Little known Central American tribe still hand sews blouse accessories called Molas.

Nov. 13, 2006 – When we mention Panama we think about the Canal, Noriega or hats. Few are familiar with indigenous tribes of this Central American nation. The Kuna Indians is one.

The traditional costume of the women of the tribe consists of a patterned blue cotton wrapped skirt, red and yellow head scarfs, arm and leg beads, gold nose rings and earrings and finely sewn Mola blouse panels.

Mola designs are fashioned after tribal traditions and legends, TV cartoon characters, political posters or labels. Geometric Molas are the most traditional, having developed from ancient body painting designs.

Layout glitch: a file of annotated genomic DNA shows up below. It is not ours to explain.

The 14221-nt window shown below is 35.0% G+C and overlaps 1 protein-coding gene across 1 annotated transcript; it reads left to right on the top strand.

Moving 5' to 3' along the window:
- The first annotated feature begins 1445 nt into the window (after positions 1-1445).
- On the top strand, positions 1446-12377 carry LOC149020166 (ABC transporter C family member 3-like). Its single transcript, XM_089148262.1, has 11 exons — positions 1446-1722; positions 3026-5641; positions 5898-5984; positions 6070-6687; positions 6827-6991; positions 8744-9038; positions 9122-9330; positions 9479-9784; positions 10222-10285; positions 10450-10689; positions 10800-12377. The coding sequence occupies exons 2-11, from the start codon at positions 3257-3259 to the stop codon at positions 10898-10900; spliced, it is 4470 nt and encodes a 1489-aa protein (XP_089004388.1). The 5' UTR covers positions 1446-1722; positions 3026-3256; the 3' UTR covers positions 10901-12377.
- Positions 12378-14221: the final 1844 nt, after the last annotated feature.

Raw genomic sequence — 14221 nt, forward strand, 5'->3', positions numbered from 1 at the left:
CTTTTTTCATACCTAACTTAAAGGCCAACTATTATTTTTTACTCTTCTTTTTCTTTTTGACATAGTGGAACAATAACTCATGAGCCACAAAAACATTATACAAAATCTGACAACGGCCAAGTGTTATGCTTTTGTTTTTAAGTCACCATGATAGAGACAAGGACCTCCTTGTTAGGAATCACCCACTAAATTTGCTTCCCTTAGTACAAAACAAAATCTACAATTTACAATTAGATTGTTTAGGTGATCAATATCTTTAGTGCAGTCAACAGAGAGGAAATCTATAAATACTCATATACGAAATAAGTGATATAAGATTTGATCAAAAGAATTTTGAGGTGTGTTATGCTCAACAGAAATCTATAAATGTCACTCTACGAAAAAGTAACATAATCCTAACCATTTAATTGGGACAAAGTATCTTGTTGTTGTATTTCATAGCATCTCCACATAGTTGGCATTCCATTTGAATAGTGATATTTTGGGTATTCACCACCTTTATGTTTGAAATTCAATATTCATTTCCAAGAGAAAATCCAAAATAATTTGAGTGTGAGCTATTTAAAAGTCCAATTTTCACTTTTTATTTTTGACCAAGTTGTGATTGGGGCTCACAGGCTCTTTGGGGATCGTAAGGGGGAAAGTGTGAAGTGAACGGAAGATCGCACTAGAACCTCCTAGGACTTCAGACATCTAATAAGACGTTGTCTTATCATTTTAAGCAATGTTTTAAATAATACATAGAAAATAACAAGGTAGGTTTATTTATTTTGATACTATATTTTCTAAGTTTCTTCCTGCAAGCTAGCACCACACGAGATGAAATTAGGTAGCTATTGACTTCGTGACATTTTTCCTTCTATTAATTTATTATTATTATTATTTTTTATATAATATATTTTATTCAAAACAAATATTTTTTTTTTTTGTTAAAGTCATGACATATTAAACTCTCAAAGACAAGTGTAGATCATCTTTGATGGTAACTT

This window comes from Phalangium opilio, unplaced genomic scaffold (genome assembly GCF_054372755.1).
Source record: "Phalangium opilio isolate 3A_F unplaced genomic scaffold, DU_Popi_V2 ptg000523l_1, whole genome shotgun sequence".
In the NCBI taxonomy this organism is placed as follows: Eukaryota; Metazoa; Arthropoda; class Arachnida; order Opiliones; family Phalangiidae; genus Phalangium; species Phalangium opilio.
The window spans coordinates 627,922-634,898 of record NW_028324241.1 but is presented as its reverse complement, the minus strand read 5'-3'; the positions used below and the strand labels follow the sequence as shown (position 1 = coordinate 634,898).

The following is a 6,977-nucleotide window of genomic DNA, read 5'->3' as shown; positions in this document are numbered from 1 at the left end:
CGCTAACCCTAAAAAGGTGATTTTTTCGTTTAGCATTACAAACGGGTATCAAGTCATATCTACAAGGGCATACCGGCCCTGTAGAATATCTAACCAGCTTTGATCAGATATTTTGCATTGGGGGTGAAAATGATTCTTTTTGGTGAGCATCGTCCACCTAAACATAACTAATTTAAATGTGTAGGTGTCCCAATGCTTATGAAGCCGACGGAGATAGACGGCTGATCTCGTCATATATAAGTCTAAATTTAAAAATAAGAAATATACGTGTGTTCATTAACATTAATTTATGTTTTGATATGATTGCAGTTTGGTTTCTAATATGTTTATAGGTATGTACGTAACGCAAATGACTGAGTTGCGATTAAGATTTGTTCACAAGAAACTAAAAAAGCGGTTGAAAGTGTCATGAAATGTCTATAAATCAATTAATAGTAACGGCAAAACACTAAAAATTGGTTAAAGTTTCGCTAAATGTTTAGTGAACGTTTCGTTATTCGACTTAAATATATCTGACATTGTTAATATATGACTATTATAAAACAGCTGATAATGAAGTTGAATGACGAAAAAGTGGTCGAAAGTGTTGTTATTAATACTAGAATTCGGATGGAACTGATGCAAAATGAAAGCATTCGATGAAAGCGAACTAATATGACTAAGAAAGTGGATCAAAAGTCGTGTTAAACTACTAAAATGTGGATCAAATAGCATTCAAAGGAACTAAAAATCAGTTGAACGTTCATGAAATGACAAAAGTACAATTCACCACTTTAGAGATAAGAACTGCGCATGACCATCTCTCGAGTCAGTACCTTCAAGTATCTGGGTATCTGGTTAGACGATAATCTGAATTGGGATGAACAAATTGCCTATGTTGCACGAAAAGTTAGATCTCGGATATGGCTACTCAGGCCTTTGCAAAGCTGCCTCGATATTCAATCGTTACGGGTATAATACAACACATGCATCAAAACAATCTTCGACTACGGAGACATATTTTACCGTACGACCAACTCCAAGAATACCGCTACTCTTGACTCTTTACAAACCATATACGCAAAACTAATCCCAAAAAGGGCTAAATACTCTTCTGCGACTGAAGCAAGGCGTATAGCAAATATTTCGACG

Many hours of hand sewing are required to create a fine Mola. The ability to make a quality Mola is a status symbol among the Kuna women. The value of the piece is determined by:

a. number of layers.
b. fineness of stitching.
c. evenness and width of cutouts.
d. addition of details such as zigzag borders.
e. general artistic merit of the design and colors.

Mola art developed when the Kuna women had access to store bought yard goods. When women tire of a particular blouse they disassemble it and sell the Mola panels o collectors. Therefore, the Mola panel often show signs of wear such as fading and stitch marks along the edges of the panels. These “imperfections” attest to the authenticity of the work, rather than being made solely for sale to the Touristas.

You can sample Molas on our web site

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